by Trevor Claringbold
Known with some justification as ‘The Heart of France’, the Loire Valley, more than any other region, really epitomises rural France. Images of the area adorn tourist posters and travel brochures, and every summer coaches converge here from across Europe. The whole area is littered with some of the most beautiful chateaux, and impressive fortifications, in the whole of France. The biggest problem you will have is deciding which places are the ones you most want to see.
There are two golden rules for exploring the Loire Valley:
First, stay in the area. Quite apart from it being one of the most visually appealing areas of France, it’s not an area to travel about in quickly, so the closer you are to the places you want to see the better. Somewhere in the Blois – Tours – Saumur area is best, and is reached in just a couple of hours from the Channel ports. If you are happy to go self catering, there is a superb small farm with gites to rent, run by a British family. Le Chapy is just outside Saumur, (www.lechapy.com) is very reasonable, and the hosts – Bill and Fiona Hanna – are extremely welcoming. If you prefer to be catered for, then the Hotel Mercure, in Blois, (firstname.lastname@example.org) is a good choice. Overlooking the river, not far from the town centre, it’s within easy reach of all the main chateaux.
The second rule is ‘stay independent’. Ignore the many pre-arranged coach trips to the main chateaux, as they bind you to tight schedules meaning you never have the time to appreciate all there is to see. They also charge quite high prices for what they offer. Instead, either take your own car, or, better still, hire bikes and cycle the area. There are plenty of cycle paths, and it’s a perfect way to follow the river and visit the various places of interest. Sadly public transport in the Loire Valley is very much geared to the locals, so busses and trains will generally not help you get to and from the principal Chateaux at times which best suit the tourist.
You can buy a ticket from the local tourist offices (called a Passport to the Loire) that gives you entry to ten of the National Monuments in the valley. This will save you a good deal of money if you are planning to visit a number of attractions.
So where do you visit?
Well, of course that’s largely a matter of personal taste. The best of the chateaux would have to be Chenonceau and Azay-le-Rideau. These magnificent Renaissance masterpieces are national treasures, and are always busy. Don’t be put off by the crowds, as both really are on the ‘must-see’ list for this region. Try to go early, and be there at opening time. That way you get to at least get a first look around before the coaches arrive! If you can, go in midweek, as that also is a bit quieter. Close behind these two for visitor appeal are the sprawling ornate Chambord, with its mass of spires, and Blois, with its four wings each representing a different era. With all the Chateaux, leave plenty of time. They are deceptive in their size, and if you want to see them properly, including the often extensive but magnificent grounds, they shouldn’t be rushed.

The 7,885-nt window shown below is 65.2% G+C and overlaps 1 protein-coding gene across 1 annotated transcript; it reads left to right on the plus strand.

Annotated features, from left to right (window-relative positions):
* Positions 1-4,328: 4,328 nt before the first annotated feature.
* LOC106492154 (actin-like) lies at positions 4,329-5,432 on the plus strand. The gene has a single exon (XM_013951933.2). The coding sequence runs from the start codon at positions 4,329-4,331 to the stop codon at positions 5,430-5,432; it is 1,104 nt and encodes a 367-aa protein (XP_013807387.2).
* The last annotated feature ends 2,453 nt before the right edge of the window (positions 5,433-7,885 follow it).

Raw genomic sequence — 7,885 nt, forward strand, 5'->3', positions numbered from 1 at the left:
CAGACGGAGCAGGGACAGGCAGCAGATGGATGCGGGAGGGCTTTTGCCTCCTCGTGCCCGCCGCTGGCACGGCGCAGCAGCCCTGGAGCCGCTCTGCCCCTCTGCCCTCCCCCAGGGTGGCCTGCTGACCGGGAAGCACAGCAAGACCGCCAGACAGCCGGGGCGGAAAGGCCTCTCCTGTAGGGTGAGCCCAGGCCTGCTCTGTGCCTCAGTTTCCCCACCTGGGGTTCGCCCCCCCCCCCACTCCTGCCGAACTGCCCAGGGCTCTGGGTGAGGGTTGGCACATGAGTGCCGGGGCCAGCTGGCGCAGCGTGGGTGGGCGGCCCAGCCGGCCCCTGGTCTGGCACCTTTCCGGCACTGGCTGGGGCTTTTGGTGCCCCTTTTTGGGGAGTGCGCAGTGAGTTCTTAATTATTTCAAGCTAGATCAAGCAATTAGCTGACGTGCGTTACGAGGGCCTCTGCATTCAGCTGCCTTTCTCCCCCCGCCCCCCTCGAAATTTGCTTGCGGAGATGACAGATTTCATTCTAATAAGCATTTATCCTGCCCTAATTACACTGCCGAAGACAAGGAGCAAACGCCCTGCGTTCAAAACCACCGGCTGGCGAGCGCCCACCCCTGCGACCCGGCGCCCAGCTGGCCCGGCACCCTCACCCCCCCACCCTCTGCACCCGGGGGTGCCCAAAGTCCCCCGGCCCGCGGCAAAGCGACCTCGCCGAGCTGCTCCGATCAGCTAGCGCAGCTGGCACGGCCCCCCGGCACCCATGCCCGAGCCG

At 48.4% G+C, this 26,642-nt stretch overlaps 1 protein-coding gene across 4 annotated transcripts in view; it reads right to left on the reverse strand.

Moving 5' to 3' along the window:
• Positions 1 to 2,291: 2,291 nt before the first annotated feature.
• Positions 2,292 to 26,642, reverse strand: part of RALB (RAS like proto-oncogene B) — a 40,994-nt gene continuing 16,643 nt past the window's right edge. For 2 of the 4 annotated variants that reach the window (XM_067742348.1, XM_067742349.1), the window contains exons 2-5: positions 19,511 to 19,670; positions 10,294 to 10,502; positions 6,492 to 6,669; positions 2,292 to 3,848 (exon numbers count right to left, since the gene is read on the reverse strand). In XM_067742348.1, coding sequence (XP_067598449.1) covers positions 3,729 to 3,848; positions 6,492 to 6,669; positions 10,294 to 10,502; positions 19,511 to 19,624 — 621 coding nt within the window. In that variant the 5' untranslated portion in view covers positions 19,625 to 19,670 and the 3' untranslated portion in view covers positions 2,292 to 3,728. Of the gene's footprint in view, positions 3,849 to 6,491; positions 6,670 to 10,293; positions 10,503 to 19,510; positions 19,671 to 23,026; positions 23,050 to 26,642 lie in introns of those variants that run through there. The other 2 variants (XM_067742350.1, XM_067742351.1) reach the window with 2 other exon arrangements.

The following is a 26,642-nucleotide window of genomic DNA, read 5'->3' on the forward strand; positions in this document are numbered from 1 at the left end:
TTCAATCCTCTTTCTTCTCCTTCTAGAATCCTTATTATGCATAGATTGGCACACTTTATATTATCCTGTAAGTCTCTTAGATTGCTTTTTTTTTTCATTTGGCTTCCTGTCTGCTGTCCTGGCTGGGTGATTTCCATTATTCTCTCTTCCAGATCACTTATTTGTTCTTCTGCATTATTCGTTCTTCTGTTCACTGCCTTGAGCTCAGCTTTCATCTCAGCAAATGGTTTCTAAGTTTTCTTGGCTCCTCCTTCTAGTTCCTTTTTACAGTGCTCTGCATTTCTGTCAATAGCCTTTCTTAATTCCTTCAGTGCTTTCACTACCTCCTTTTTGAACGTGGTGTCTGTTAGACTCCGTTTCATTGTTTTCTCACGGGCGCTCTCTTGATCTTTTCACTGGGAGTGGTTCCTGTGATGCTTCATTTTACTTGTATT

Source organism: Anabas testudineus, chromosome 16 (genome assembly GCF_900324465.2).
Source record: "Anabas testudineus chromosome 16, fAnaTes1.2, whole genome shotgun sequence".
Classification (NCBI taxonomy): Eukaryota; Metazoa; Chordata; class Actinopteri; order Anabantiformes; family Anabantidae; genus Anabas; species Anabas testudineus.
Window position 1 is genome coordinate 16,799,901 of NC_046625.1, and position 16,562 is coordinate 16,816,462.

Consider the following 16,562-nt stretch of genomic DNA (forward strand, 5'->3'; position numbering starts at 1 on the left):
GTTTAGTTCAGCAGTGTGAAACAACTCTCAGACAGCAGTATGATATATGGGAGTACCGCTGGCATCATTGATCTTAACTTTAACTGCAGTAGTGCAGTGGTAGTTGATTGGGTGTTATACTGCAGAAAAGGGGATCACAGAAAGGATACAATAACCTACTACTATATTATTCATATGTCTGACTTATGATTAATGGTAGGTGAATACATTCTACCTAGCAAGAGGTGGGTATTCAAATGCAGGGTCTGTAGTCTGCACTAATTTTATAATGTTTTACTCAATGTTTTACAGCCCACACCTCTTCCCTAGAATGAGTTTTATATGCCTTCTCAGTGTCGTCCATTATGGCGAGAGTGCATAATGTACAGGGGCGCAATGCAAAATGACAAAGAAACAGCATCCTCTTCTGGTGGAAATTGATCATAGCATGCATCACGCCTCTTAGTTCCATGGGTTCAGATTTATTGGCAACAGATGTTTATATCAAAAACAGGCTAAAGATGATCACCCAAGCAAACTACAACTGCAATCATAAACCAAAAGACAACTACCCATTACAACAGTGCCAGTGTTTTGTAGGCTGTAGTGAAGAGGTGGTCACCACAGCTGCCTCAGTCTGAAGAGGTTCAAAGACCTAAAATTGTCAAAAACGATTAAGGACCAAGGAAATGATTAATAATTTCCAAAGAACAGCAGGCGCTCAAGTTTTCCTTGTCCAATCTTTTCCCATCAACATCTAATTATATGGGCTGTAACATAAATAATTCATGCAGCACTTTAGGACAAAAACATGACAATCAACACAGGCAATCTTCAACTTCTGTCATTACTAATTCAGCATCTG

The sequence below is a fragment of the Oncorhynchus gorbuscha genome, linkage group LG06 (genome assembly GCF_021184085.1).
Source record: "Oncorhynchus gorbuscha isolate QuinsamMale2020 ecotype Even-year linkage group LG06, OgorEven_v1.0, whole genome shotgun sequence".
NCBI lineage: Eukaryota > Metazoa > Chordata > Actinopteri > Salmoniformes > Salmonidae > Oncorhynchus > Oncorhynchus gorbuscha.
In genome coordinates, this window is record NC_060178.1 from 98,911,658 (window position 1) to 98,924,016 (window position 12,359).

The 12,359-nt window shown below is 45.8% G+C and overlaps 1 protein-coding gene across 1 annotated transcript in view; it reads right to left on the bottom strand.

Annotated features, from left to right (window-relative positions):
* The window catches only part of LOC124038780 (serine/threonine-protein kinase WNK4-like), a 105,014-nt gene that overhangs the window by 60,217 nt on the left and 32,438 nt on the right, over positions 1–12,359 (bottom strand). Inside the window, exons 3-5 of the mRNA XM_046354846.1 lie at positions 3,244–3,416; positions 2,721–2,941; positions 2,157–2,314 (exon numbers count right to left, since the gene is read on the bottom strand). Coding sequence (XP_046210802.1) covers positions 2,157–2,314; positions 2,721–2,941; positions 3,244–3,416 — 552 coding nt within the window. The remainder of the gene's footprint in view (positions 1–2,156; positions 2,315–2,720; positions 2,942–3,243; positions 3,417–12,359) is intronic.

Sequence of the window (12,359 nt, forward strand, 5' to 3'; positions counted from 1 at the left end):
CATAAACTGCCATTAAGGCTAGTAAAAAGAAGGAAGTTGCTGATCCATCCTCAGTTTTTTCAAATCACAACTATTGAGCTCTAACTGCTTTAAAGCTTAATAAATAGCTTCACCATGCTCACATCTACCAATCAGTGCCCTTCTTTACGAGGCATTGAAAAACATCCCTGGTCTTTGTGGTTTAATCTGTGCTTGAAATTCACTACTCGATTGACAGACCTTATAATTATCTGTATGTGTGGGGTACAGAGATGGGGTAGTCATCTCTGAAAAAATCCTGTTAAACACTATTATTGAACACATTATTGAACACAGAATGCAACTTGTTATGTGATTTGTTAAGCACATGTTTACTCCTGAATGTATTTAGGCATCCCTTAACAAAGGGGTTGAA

Less glamorous, but no less impressive, are the more historic fortifications of the region. The medieval citadel at Loches is certainly worthy of some time, but also seek out some of the lesser know sites such as the menacing Chateaux Langeais. Overlooking the river between Tours and Saumur, it is still much as it was in the 15th Century –including the furniture – when Charles VIII and Duchess Anne of Brittany’s arranged marriage took place here, thus keeping a peace with the threatening Bretons. So much for the romantic French!
Further downstream, at Angers, the mighty medieval castle, with its seventeen huge round towers, guards one of the Loire’s most famous and greatest works of art. The tapestry of the Apocalypse is over 100 metres long (although it was originally 140 metres), and was completed for Duke Rene of Anjou in 1378. It’s a truly awe-inspiring sight.
Of course there are many other attractions to see in this area. The Loire itself has some glorious riverside walks, with quaint cafes and bars to stop at. Bike rental is popular, or if you’re more adventurous it’s possible to arrange pony trekking and even carriage rides. The river itself has little traffic, as its fast and unpredictable nature rules out most boating and swimming activities.
Just west of Tours are the best gardens of the region. The extensive Villandry Gardens are representative of the types that were found in many of the old chateaux, and have the added bonus of a wonderful location. This area produces the best French wines, and where better to enjoy them than sitting in these colourful gardens, over looking the point where the River Cher flows into the mighty Loire.
In truth, wherever you decide to explore in the central Loire region, you’ll find more than enough to occupy your time. Every town and village has a story to tell, as you would expect in an area with such a long and volatile history. From the ancient troglodyte caves near Saumur, through embattled medieval towns, to the scars from the Second World War, the Loire is steeped in history, but is still a fascinating, beautiful, and relaxing place to visit. Take your time, and visit the unusual as well as the popular, and you’ll see why so many visitors return year after year.